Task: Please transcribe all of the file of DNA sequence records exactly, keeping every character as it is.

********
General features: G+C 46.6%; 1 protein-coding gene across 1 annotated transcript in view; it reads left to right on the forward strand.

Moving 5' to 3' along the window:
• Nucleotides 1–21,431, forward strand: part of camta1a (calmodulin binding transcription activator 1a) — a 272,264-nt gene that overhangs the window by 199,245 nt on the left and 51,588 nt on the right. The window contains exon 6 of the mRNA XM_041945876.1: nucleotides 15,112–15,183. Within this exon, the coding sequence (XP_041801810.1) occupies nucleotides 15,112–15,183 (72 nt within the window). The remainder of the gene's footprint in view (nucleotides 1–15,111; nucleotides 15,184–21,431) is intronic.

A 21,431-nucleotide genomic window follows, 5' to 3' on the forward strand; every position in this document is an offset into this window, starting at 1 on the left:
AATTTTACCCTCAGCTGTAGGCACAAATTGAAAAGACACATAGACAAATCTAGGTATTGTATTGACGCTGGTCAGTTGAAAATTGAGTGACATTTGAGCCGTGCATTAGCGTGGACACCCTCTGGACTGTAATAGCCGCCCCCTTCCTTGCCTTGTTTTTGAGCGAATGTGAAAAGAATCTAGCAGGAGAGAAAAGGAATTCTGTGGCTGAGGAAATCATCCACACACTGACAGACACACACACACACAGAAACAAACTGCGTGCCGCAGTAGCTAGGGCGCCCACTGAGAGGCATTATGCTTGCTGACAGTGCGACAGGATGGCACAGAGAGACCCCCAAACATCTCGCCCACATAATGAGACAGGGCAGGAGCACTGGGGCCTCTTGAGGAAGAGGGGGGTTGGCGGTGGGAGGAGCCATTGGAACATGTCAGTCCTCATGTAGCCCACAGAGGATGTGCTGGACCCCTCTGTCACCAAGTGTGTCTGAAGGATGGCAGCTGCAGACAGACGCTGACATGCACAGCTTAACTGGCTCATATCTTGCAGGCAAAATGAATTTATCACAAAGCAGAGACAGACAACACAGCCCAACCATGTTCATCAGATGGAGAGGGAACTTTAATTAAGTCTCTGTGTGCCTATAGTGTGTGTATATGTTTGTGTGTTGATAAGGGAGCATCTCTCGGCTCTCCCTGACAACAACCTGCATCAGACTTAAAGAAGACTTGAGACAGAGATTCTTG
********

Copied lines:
General features: G+C 46.6%; 1 protein-coding gene across 1 annotated transcript in view; it reads left to right on the forward strand.

Moving 5' to 3' along the window:
• Nucleotides 1–21,431, forward strand: part of camta1a (calmodulin binding transcription activator 1a) — a 272,264-nt gene that overhangs the window by 199,245 nt on the left and 51,588 nt on the right. The window contains exon 6 of the mRNA XM_041945876.1: nucleotides 15,112–15,183. Within this exon, the coding sequence (XP_041801810.1) occupies nucleotides 15,112–15,183 (72 nt within the window). The remainder of the gene's footprint in view (nucleotides 1–15,111; nucleotides 15,184–21,431) is intronic.

A 21,431-nucleotide genomic window follows, 5' to 3' on the forward strand; every position in this document is an offset into this window, starting at 1 on the left:
AATTTTACCCTCAGCTGTAGGCACAAATTGAAAAGACACATAGACAAATCTAGGTATTGTATTGACGCTGGTCAGTTGAAAATTGAGTGACATTTGAGCCGTGCATTAGCGTGGACACCCTCTGGACTGTAATAGCCGCCCCCTTCCTTGCCTTGTTTTTGAGCGAATGTGAAAAGAATCTAGCAGGAGAGAAAAGGAATTCTGTGGCTGAGGAAATCATCCACACACTGACAGACACACACACACACAGAAACAAACTGCGTGCCGCAGTAGCTAGGGCGCCCACTGAGAGGCATTATGCTTGCTGACAGTGCGACAGGATGGCACAGAGAGACCCCCAAACATCTCGCCCACATAATGAGACAGGGCAGGAGCACTGGGGCCTCTTGAGGAAGAGGGGGGTTGGCGGTGGGAGGAGCCATTGGAACATGTCAGTCCTCATGTAGCCCACAGAGGATGTGCTGGACCCCTCTGTCACCAAGTGTGTCTGAAGGATGGCAGCTGCAGACAGACGCTGACATGCACAGCTTAACTGGCTCATATCTTGCAGGCAAAATGAATTTATCACAAAGCAGAGACAGACAACACAGCCCAACCATGTTCATCAGATGGAGAGGGAACTTTAATTAAGTCTCTGTGTGCCTATAGTGTGTGTATATGTTTGTGTGTTGATAAGGGAGCATCTCTCGGCTCTCCCTGACAACAACCTGCATCAGACTTAAAGAAGACTTGAGACAGAGATTCTTG